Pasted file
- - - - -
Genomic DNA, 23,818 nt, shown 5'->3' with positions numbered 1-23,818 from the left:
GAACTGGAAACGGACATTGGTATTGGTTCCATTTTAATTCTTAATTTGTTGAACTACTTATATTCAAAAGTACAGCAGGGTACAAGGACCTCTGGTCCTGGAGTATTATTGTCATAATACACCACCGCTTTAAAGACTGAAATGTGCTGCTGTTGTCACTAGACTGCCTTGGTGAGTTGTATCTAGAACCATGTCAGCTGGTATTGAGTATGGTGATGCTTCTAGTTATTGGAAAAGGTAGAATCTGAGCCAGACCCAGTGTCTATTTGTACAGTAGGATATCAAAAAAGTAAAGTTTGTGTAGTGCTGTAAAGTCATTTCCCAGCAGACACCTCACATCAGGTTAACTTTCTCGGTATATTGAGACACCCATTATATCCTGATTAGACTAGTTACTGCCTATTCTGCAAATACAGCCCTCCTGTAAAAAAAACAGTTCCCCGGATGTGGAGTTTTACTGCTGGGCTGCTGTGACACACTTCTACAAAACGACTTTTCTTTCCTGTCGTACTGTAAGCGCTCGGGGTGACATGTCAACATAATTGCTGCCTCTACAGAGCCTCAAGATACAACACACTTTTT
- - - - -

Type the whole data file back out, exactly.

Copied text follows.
Genomic DNA, 23,818 nt, shown 5'->3' with positions numbered 1-23,818 from the left:
GAACTGGAAACGGACATTGGTATTGGTTCCATTTTAATTCTTAATTTGTTGAACTACTTATATTCAAAAGTACAGCAGGGTACAAGGACCTCTGGTCCTGGAGTATTATTGTCATAATACACCACCGCTTTAAAGACTGAAATGTGCTGCTGTTGTCACTAGACTGCCTTGGTGAGTTGTATCTAGAACCATGTCAGCTGGTATTGAGTATGGTGATGCTTCTAGTTATTGGAAAAGGTAGAATCTGAGCCAGACCCAGTGTCTATTTGTACAGTAGGATATCAAAAAAGTAAAGTTTGTGTAGTGCTGTAAAGTCATTTCCCAGCAGACACCTCACATCAGGTTAACTTTCTCGGTATATTGAGACACCCATTATATCCTGATTAGACTAGTTACTGCCTATTCTGCAAATACAGCCCTCCTGTAAAAAAAACAGTTCCCCGGATGTGGAGTTTTACTGCTGGGCTGCTGTGACACACTTCTACAAAACGACTTTTCTTTCCTGTCGTACTGTAAGCGCTCGGGGTGACATGTCAACATAATTGCTGCCTCTACAGAGCCTCAAGATACAACACACTTTTT